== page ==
Eurasianism, a philosophy that emerged from Russia's geography and, historically, from the Silver Age, a time of "artistic, religious, and philosophical creativity," whose early 20th-century flowering was halted by the Revolution, is popular again. Certain of its proponents argue that Russia, although situated in both Europe and Asia, must not partake of either but should "turn inward with strong rule in order to protect itself." A.S. Panarin, head of the Institute of Philosophy of the Russian Academy of Sciences, whom Billington calls "one of the most sophisticated of the Eurasianists," suggests that Russia has a mission to resist the "irresponsible consumer hedonism and comprador modernism" of the West. Eurasianism attracts both sober thinkers and those who consider intelligence an impediment to fantasy. The latter find Stalin a great hero, his purges being described by Oleg Platonov, "the most prolific of reactionary nationalists," as "the first step toward the salvation of Russia from Jewish Bolshevism." (A widely-reported poll conducted on the eve of the 2004 presidential elections found that 45 percent of Russians thought Stalin had played a positive role in the country's history, while 42 percent held the opposite view.) Mixing eschatology and science fiction, many extremists view America as the evil empire, going so far as to suggest that the planes that destroyed the World Trade towers were "swallows of the Apocalypse." Billington allots too much space to such colorful lunacies, although he does make the serious point that "Eurasianism may well be the last gasp of a depleted intelligentsia seeking to cobble together an ideology that could revive Russian power and give themselves a central role in its exercise." Younger, more pragmatic Russians view the search for a national identity as an "anachronistic indulgence," the "final talkathon of a dying intelligentsia." There are plenty of real problems to be solved, real dangers to be avoided. One impediment to Russia's progress is the lack of any genuine national dialogue on how to deal with the atrocities of the communist past, more difficult than ever when the country is being run by ex-KGB officials. But it goes deeper than that. It's an ingrained cultural problem. As writer Yuri Nagibin puts it: "The greatest guilt of the Russian people is their perpetual guiltlessness in their own eyes. . . . Everything that has been done in Russia was done with Russian hands and with Russian consent."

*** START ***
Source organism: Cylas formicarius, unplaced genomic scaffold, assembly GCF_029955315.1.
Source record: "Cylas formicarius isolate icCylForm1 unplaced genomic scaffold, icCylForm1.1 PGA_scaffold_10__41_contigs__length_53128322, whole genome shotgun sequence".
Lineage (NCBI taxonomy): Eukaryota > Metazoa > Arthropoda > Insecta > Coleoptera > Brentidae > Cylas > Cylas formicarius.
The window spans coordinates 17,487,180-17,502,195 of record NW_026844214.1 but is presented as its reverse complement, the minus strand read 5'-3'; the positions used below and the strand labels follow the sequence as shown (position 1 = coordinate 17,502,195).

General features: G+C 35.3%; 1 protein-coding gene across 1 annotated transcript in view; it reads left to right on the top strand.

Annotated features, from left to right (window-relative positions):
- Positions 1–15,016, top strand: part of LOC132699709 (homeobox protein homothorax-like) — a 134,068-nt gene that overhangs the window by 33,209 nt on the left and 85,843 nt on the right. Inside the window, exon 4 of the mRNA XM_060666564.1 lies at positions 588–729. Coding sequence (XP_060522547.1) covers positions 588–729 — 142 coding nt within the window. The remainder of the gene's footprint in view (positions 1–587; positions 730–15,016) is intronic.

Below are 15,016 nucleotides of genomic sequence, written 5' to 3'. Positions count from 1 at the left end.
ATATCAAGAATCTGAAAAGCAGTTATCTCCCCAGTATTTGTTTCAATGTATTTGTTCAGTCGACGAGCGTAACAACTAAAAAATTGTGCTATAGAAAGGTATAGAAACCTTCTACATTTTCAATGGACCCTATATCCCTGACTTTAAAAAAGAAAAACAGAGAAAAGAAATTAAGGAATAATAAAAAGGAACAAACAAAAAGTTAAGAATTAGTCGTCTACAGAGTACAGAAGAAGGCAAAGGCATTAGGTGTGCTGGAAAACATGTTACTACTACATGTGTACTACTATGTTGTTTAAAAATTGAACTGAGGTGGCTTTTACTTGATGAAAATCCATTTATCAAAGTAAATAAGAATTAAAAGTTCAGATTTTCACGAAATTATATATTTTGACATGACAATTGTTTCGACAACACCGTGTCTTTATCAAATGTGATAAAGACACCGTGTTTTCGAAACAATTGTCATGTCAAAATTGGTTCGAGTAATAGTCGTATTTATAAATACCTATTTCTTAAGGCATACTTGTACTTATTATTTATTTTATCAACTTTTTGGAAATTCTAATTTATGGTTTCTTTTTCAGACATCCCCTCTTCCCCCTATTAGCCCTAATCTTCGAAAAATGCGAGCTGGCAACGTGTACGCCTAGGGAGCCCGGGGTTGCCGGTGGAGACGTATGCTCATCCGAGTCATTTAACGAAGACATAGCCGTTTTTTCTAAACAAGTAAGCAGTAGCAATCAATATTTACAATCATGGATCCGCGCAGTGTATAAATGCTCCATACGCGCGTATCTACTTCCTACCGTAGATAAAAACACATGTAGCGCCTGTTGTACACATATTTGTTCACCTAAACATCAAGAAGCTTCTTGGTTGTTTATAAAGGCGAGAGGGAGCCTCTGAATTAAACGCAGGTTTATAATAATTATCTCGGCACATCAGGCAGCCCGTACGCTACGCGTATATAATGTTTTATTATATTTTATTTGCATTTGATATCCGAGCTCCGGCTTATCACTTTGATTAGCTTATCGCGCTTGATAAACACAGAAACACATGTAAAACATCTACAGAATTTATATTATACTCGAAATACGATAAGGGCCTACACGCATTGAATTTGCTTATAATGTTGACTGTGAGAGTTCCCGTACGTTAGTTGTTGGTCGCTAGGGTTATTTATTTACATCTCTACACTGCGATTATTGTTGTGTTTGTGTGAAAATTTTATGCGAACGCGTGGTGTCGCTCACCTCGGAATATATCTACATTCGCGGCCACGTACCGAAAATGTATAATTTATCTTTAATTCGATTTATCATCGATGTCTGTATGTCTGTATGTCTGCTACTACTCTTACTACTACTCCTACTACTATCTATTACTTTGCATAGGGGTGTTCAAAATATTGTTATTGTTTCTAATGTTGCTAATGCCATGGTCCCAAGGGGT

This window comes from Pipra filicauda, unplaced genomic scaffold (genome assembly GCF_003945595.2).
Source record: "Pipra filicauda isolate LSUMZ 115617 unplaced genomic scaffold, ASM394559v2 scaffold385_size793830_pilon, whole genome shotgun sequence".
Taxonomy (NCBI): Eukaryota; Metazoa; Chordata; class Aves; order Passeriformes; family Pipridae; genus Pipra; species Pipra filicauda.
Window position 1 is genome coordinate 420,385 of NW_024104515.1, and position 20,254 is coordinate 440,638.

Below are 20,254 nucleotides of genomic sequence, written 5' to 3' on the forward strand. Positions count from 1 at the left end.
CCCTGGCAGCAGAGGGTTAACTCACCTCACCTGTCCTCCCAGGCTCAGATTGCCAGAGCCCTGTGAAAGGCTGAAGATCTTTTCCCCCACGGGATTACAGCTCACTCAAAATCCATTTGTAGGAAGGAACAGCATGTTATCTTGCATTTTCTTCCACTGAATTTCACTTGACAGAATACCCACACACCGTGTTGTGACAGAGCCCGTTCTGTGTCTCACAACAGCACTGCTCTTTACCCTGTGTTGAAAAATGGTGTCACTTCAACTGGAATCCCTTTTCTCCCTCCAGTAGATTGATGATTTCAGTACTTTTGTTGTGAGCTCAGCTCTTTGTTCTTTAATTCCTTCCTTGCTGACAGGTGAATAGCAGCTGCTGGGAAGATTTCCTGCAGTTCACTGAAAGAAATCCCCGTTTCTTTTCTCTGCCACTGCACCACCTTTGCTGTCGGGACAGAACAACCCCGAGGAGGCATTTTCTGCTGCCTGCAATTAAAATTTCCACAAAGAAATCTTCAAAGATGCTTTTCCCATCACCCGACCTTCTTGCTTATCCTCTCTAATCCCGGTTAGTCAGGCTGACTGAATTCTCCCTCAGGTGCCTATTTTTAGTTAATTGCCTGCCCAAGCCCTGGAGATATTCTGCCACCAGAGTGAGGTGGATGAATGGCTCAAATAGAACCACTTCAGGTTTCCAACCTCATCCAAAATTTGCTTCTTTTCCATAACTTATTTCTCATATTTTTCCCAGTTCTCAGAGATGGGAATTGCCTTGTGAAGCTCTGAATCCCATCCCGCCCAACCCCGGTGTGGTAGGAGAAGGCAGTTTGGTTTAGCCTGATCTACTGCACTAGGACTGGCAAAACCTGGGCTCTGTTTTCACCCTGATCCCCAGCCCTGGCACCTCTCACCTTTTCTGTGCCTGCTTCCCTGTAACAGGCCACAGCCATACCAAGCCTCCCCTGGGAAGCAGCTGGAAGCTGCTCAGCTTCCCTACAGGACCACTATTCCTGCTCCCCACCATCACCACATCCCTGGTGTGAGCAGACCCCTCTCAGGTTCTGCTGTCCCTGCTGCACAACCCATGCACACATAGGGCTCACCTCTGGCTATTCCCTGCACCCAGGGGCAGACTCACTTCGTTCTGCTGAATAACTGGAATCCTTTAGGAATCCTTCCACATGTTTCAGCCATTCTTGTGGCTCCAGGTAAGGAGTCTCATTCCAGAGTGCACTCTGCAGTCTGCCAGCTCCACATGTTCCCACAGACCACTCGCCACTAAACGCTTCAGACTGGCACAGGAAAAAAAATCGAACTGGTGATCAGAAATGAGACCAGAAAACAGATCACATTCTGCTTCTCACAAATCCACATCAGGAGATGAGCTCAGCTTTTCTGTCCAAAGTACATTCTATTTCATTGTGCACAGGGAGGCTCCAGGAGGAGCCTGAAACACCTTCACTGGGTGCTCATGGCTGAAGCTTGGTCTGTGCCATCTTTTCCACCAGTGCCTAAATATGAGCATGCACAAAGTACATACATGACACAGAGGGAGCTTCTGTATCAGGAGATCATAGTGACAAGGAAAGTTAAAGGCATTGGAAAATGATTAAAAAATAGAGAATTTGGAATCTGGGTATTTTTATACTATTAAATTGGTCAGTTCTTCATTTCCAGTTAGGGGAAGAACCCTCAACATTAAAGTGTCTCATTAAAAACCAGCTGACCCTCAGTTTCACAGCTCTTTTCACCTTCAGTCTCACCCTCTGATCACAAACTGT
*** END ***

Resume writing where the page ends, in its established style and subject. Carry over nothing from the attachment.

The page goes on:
If Russia's experiment with capitalism and democracy fails, the country, according to one democratic reformer, could turn into a "Megaserbia," Russia taking one last " 'imperial lunge' before falling apart." The fears are extravagant, the hopes modest. In a sense, Russia's problem is simple -- it lacks a sense of "middleness." Historically a land of masters and slaves, Russia never has had much of a middle class nor a sense of middle ground. Everything was either/or, with a tendency to fly from one extreme to the other -- all of which made Russia, and the Russians, colorful but calamitous.